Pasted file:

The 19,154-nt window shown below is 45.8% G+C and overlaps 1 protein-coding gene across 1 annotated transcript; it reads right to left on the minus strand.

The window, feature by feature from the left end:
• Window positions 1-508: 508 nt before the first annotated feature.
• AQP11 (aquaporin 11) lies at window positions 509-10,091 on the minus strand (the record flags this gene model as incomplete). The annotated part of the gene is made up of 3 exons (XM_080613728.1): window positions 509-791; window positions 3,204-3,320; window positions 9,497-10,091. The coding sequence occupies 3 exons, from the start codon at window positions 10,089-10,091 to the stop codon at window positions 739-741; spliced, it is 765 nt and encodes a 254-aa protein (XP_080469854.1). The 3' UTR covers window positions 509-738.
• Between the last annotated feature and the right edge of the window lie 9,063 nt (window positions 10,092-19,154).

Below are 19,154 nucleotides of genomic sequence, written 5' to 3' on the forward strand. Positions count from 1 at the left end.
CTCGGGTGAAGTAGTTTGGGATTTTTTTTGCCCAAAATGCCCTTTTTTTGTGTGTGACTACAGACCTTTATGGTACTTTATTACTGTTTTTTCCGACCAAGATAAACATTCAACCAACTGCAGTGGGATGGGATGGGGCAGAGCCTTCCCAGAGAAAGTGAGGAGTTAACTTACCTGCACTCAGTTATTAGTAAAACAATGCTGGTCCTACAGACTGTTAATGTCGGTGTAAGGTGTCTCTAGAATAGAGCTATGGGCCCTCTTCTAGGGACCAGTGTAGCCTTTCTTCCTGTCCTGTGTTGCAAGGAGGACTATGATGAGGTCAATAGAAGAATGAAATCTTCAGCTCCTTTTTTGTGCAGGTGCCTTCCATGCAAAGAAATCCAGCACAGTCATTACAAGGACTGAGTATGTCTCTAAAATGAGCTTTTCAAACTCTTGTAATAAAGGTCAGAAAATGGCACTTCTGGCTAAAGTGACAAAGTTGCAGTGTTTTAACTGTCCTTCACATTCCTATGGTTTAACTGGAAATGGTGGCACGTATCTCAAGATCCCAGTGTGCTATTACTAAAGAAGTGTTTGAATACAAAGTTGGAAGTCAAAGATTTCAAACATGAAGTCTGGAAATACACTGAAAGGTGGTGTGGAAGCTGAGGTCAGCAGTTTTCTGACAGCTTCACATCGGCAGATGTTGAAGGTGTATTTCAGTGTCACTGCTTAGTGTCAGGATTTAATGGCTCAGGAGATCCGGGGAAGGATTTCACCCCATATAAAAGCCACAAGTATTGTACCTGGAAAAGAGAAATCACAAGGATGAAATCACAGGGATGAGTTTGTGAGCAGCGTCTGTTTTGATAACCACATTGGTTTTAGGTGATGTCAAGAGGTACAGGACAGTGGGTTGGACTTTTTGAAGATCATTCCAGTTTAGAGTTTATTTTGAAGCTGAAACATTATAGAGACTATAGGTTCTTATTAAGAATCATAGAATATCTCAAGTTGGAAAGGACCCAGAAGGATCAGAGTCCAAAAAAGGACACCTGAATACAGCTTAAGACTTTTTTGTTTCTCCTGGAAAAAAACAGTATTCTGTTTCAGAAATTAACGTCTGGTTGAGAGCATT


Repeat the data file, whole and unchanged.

The 19,154-nt window shown below is 45.8% G+C and overlaps 1 protein-coding gene across 1 annotated transcript; it reads right to left on the minus strand.

The window, feature by feature from the left end:
• Window positions 1-508: 508 nt before the first annotated feature.
• AQP11 (aquaporin 11) lies at window positions 509-10,091 on the minus strand (the record flags this gene model as incomplete). The annotated part of the gene is made up of 3 exons (XM_080613728.1): window positions 509-791; window positions 3,204-3,320; window positions 9,497-10,091. The coding sequence occupies 3 exons, from the start codon at window positions 10,089-10,091 to the stop codon at window positions 739-741; spliced, it is 765 nt and encodes a 254-aa protein (XP_080469854.1). The 3' UTR covers window positions 509-738.
• Between the last annotated feature and the right edge of the window lie 9,063 nt (window positions 10,092-19,154).

Below are 19,154 nucleotides of genomic sequence, written 5' to 3' on the forward strand. Positions count from 1 at the left end.
CTCGGGTGAAGTAGTTTGGGATTTTTTTTGCCCAAAATGCCCTTTTTTTGTGTGTGACTACAGACCTTTATGGTACTTTATTACTGTTTTTTCCGACCAAGATAAACATTCAACCAACTGCAGTGGGATGGGATGGGGCAGAGCCTTCCCAGAGAAAGTGAGGAGTTAACTTACCTGCACTCAGTTATTAGTAAAACAATGCTGGTCCTACAGACTGTTAATGTCGGTGTAAGGTGTCTCTAGAATAGAGCTATGGGCCCTCTTCTAGGGACCAGTGTAGCCTTTCTTCCTGTCCTGTGTTGCAAGGAGGACTATGATGAGGTCAATAGAAGAATGAAATCTTCAGCTCCTTTTTTGTGCAGGTGCCTTCCATGCAAAGAAATCCAGCACAGTCATTACAAGGACTGAGTATGTCTCTAAAATGAGCTTTTCAAACTCTTGTAATAAAGGTCAGAAAATGGCACTTCTGGCTAAAGTGACAAAGTTGCAGTGTTTTAACTGTCCTTCACATTCCTATGGTTTAACTGGAAATGGTGGCACGTATCTCAAGATCCCAGTGTGCTATTACTAAAGAAGTGTTTGAATACAAAGTTGGAAGTCAAAGATTTCAAACATGAAGTCTGGAAATACACTGAAAGGTGGTGTGGAAGCTGAGGTCAGCAGTTTTCTGACAGCTTCACATCGGCAGATGTTGAAGGTGTATTTCAGTGTCACTGCTTAGTGTCAGGATTTAATGGCTCAGGAGATCCGGGGAAGGATTTCACCCCATATAAAAGCCACAAGTATTGTACCTGGAAAAGAGAAATCACAAGGATGAAATCACAGGGATGAGTTTGTGAGCAGCGTCTGTTTTGATAACCACATTGGTTTTAGGTGATGTCAAGAGGTACAGGACAGTGGGTTGGACTTTTTGAAGATCATTCCAGTTTAGAGTTTATTTTGAAGCTGAAACATTATAGAGACTATAGGTTCTTATTAAGAATCATAGAATATCTCAAGTTGGAAAGGACCCAGAAGGATCAGAGTCCAAAAAAGGACACCTGAATACAGCTTAAGACTTTTTTGTTTCTCCTGGAAAAAAACAGTATTCTGTTTCAGAAATTAACGTCTGGTTGAGAGCATT